Yes-ish. Real-ear verification is the easiest way to ensure that the output of the hearing aid at the eardrum is matching appropriate prescriptive targets. Prescriptive targets were developed as a way to try to optimize hearing aid benefit–the creation of a standard that can be tested and refined. On an individual level, some practitioners will also run additional aided testing (say, speech in noise testing with and without hearing aids), particularly if they do not have access to real-ear verification. However, these tests are very much contrived laboratory tests and do not always reflect the experience of the individual in the real world.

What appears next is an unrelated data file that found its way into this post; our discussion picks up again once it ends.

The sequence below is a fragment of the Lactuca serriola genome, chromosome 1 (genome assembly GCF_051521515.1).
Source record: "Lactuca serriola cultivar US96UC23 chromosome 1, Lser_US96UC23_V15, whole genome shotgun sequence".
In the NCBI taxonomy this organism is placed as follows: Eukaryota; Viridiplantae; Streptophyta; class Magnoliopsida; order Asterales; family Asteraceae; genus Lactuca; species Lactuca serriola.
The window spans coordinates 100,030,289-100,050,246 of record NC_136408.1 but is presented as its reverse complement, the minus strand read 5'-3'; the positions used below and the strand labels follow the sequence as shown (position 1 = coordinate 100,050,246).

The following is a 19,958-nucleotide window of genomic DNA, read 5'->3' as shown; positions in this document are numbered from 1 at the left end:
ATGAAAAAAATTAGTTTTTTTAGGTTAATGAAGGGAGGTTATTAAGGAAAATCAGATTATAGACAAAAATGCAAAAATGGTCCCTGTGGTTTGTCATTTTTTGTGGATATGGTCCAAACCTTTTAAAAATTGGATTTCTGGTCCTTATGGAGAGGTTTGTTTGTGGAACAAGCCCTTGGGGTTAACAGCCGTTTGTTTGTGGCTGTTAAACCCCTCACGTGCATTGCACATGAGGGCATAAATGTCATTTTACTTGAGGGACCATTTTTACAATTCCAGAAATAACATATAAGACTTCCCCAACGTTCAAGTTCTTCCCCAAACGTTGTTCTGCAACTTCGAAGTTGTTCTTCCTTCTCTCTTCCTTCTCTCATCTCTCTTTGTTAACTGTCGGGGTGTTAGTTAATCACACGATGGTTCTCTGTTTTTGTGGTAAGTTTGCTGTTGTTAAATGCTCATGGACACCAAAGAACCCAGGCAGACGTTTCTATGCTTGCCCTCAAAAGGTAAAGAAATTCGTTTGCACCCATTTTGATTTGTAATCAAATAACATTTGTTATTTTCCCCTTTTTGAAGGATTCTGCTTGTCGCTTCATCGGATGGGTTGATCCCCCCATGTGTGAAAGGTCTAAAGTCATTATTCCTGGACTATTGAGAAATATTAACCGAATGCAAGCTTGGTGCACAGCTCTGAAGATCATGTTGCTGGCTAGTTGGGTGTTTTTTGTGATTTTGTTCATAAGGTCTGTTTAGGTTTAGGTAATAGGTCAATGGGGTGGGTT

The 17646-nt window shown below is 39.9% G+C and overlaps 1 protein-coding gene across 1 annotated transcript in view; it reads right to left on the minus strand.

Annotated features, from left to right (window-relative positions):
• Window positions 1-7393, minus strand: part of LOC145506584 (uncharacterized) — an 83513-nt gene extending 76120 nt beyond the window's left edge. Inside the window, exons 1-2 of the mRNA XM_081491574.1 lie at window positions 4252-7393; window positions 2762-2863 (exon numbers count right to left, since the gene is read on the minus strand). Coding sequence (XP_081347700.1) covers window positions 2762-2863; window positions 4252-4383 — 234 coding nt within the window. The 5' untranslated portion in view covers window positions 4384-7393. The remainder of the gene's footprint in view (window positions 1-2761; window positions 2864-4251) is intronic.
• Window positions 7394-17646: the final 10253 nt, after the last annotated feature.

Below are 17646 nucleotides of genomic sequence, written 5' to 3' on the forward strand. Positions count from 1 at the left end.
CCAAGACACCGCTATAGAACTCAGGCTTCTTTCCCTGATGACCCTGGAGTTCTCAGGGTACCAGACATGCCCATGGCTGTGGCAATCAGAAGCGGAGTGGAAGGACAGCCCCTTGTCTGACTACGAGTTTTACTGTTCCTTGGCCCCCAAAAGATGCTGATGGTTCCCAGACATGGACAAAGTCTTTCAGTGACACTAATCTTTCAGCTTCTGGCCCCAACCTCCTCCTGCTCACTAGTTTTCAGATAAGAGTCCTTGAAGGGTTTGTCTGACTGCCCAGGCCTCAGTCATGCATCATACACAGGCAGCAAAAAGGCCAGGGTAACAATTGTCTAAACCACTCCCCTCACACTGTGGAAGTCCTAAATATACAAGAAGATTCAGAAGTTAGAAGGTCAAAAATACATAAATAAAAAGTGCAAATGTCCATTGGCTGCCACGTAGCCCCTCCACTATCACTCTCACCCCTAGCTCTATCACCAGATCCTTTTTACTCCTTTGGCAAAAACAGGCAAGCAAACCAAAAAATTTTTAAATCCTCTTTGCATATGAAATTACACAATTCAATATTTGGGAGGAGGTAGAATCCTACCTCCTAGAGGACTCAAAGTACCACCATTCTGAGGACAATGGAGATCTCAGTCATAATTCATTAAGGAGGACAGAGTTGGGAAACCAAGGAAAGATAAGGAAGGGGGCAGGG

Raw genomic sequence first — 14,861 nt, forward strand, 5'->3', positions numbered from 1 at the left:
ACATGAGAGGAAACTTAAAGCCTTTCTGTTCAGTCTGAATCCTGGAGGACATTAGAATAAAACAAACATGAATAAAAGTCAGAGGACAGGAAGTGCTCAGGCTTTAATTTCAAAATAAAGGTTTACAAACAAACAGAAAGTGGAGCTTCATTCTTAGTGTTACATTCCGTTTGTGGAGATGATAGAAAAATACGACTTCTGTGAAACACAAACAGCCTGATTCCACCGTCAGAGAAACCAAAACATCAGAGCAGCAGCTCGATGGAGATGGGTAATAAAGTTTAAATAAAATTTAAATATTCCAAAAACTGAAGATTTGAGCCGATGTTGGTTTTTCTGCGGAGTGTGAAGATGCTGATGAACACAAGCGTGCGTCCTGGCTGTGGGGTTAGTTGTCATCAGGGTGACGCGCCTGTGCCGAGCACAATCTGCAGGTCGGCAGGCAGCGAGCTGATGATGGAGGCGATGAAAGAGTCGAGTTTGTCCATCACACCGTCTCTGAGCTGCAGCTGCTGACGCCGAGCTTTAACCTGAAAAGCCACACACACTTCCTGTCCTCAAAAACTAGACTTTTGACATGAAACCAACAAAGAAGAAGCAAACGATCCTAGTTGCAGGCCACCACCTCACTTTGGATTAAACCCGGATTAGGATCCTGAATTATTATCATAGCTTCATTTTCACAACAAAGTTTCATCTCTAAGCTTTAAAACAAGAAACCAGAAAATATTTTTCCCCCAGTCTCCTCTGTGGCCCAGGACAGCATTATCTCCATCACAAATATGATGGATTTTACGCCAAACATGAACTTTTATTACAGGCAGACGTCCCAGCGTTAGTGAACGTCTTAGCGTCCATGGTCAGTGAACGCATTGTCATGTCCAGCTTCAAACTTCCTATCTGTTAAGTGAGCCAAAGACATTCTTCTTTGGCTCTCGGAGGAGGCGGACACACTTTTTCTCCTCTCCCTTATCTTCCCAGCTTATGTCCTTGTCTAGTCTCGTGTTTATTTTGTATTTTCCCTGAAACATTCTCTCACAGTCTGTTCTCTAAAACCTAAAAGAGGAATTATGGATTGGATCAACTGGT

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It upsets me a bit to be labeled as faking, as I thought I went into sufficient detail to explain the consequences of previously having pressed the button for extremely faint sounds comparable to a gnat taking a short breath. Aren’t I supposed to be identifying only sounds that I hear? What is the definition of “hearing?” If I can’t comprehend a sound, how can that be called “hearing?” Doesn’t hearing imply comprehension? And if my previous results from acknowledging these cosmic half-breaths was that I still couldn’t hear what my wife said after the HAs were set to the test results, what is the point if I go home with hearing aids set so that I still couldn’t understand what she was saying? Why buy hearing aids if they don’t improve my hearing? I always had to keep those former aids kicked up 3 clicks above the normal default setting to hear her just because of that gnat’s half-breath. And by kicking up the volume 3 clicks above normal in order to understand her high frequency sounds that resulted in my lower frequency sounds being too loud, isn’t that what we have always been warned is the bad consequence of buying “sound amplifiers” instead of real hearing aids!?